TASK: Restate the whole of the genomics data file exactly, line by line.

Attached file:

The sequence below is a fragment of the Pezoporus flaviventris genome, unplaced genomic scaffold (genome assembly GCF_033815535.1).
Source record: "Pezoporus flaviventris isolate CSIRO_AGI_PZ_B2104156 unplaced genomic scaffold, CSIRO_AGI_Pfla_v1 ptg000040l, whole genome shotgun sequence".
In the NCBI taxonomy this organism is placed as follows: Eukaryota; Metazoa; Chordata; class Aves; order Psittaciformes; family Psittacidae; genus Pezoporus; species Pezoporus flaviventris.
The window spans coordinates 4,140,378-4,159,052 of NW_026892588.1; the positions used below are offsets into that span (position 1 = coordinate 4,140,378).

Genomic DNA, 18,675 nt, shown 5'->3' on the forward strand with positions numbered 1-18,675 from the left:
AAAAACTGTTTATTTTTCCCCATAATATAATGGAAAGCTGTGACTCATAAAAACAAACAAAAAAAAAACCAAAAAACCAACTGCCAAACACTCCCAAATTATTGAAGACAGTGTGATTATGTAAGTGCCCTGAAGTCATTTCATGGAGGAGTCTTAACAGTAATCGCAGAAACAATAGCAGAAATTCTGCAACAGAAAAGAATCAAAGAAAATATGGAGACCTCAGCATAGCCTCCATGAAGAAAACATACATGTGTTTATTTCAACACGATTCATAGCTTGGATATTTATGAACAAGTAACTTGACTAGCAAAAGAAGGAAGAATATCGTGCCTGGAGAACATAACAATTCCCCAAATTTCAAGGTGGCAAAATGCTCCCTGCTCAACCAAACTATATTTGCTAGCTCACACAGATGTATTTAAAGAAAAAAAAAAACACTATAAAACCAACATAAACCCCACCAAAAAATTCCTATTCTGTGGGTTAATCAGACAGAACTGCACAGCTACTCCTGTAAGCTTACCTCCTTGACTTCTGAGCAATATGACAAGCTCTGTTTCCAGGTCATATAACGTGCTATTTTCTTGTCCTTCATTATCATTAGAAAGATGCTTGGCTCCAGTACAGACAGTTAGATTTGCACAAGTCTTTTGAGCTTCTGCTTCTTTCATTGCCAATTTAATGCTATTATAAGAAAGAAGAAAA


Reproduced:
The sequence below is a fragment of the Pezoporus flaviventris genome, unplaced genomic scaffold (genome assembly GCF_033815535.1).
Source record: "Pezoporus flaviventris isolate CSIRO_AGI_PZ_B2104156 unplaced genomic scaffold, CSIRO_AGI_Pfla_v1 ptg000040l, whole genome shotgun sequence".
In the NCBI taxonomy this organism is placed as follows: Eukaryota; Metazoa; Chordata; class Aves; order Psittaciformes; family Psittacidae; genus Pezoporus; species Pezoporus flaviventris.
The window spans coordinates 4,140,378-4,159,052 of NW_026892588.1; the positions used below are offsets into that span (position 1 = coordinate 4,140,378).

Genomic DNA, 18,675 nt, shown 5'->3' on the forward strand with positions numbered 1-18,675 from the left:
AAAAACTGTTTATTTTTCCCCATAATATAATGGAAAGCTGTGACTCATAAAAACAAACAAAAAAAAAACCAAAAAACCAACTGCCAAACACTCCCAAATTATTGAAGACAGTGTGATTATGTAAGTGCCCTGAAGTCATTTCATGGAGGAGTCTTAACAGTAATCGCAGAAACAATAGCAGAAATTCTGCAACAGAAAAGAATCAAAGAAAATATGGAGACCTCAGCATAGCCTCCATGAAGAAAACATACATGTGTTTATTTCAACACGATTCATAGCTTGGATATTTATGAACAAGTAACTTGACTAGCAAAAGAAGGAAGAATATCGTGCCTGGAGAACATAACAATTCCCCAAATTTCAAGGTGGCAAAATGCTCCCTGCTCAACCAAACTATATTTGCTAGCTCACACAGATGTATTTAAAGAAAAAAAAAAACACTATAAAACCAACATAAACCCCACCAAAAAATTCCTATTCTGTGGGTTAATCAGACAGAACTGCACAGCTACTCCTGTAAGCTTACCTCCTTGACTTCTGAGCAATATGACAAGCTCTGTTTCCAGGTCATATAACGTGCTATTTTCTTGTCCTTCATTATCATTAGAAAGATGCTTGGCTCCAGTACAGACAGTTAGATTTGCACAAGTCTTTTGAGCTTCTGCTTCTTTCATTGCCAATTTAATGCTATTATAAGAAAGAAGAAAA